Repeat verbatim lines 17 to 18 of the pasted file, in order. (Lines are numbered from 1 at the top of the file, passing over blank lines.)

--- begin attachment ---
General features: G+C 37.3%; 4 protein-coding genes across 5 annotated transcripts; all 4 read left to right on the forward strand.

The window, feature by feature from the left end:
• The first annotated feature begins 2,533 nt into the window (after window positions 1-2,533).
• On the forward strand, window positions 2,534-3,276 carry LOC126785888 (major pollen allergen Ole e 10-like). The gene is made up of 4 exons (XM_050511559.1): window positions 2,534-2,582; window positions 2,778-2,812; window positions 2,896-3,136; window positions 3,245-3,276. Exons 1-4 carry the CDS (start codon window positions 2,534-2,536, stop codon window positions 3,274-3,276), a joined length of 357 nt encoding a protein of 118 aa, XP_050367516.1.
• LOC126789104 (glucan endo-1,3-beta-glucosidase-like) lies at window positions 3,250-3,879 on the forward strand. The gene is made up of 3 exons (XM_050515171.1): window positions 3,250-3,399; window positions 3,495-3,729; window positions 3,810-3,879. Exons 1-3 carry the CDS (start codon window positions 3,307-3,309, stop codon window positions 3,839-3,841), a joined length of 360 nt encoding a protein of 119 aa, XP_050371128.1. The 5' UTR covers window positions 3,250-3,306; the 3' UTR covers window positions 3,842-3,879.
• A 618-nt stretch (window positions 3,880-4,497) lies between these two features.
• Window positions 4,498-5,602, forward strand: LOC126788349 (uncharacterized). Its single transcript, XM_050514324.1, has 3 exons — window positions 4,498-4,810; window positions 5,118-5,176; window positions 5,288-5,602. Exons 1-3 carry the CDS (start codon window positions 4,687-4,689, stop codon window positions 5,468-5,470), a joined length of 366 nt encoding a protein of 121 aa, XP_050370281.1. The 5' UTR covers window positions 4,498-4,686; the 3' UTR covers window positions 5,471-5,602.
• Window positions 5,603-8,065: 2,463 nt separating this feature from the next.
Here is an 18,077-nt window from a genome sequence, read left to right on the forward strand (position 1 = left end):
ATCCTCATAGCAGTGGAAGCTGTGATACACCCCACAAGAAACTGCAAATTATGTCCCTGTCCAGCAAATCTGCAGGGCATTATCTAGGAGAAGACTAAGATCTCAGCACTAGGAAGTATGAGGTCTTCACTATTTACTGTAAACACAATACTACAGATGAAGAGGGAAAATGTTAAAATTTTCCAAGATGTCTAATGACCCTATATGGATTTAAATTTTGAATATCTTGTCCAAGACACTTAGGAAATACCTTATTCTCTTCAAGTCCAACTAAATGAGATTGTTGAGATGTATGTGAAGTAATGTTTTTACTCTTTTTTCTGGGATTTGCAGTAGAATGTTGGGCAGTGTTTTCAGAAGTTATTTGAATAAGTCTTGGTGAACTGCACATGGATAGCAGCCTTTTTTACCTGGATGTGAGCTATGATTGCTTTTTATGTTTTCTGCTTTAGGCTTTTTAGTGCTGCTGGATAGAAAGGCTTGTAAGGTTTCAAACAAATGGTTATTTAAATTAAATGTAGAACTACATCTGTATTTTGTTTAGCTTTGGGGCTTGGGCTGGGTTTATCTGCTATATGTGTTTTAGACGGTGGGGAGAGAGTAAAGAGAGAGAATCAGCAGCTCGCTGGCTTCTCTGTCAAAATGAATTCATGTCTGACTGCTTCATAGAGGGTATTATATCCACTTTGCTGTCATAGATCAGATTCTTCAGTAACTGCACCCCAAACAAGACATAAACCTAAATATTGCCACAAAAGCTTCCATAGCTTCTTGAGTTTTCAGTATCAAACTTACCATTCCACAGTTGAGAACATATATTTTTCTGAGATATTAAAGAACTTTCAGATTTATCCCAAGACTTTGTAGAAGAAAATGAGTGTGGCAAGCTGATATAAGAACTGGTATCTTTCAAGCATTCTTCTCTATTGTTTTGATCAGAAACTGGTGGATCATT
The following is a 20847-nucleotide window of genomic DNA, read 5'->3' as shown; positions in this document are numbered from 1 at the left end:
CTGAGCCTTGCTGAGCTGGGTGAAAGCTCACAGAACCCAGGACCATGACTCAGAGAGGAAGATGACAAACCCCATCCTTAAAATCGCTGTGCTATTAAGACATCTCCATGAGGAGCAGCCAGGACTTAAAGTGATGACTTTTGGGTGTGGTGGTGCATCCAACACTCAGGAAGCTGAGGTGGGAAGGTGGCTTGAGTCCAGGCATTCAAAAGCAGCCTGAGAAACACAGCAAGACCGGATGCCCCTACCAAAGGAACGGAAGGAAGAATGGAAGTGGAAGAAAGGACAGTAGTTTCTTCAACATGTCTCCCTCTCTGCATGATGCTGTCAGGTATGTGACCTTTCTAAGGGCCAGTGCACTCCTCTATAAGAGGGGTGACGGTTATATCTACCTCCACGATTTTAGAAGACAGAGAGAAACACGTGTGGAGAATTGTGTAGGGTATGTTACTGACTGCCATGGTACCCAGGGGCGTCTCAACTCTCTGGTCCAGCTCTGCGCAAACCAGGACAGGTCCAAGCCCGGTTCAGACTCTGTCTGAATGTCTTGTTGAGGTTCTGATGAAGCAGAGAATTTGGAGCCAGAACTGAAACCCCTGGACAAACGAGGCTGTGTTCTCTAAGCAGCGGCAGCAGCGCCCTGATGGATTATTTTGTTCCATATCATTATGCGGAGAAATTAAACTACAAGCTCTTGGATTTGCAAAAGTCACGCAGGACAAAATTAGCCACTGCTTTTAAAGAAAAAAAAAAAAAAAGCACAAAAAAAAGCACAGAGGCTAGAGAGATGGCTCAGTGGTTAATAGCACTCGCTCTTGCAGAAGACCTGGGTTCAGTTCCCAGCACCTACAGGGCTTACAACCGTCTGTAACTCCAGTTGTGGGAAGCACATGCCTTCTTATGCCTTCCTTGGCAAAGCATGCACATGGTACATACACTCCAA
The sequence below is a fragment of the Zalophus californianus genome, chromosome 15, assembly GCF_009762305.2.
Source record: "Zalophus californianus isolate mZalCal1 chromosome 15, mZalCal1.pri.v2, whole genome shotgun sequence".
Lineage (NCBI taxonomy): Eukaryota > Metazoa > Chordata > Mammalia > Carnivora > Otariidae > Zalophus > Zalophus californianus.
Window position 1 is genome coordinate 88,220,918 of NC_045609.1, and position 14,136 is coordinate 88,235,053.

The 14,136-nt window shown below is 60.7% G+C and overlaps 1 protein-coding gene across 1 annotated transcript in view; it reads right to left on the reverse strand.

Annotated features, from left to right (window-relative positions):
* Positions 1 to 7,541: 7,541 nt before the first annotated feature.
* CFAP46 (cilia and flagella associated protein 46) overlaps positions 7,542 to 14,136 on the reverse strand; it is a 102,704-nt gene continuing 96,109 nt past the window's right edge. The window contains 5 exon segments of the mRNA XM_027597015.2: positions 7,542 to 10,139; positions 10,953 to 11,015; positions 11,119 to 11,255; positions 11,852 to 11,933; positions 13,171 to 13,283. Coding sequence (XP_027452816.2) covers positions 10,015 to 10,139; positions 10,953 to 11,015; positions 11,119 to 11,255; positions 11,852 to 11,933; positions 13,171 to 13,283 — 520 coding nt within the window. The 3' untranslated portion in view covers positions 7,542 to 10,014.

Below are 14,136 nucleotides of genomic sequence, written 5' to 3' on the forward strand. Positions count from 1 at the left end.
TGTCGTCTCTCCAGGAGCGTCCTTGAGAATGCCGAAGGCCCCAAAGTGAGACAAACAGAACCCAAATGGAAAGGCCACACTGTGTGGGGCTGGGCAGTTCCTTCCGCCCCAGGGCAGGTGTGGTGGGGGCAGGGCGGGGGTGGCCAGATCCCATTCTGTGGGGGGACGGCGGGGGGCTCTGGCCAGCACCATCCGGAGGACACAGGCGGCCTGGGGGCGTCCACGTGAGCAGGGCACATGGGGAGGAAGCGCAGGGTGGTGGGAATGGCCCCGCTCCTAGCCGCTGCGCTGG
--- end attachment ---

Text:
The 14,136-nt window shown below is 60.7% G+C and overlaps 1 protein-coding gene across 1 annotated transcript in view; it reads right to left on the reverse strand.

Annotated features, from left to right (window-relative positions):